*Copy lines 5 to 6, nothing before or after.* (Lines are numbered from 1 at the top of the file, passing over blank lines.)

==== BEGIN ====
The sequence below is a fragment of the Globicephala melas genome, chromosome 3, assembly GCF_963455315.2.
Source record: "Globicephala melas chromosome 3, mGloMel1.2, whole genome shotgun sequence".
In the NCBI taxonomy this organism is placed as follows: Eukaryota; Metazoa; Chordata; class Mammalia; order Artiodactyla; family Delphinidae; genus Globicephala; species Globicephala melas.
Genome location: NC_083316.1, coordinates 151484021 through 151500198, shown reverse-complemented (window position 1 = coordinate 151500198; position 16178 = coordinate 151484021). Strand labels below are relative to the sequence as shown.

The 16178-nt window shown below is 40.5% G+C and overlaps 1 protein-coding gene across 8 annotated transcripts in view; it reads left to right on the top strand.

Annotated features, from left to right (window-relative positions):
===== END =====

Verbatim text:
The 16178-nt window shown below is 40.5% G+C and overlaps 1 protein-coding gene across 8 annotated transcripts in view; it reads left to right on the top strand.

Annotated features, from left to right (window-relative positions):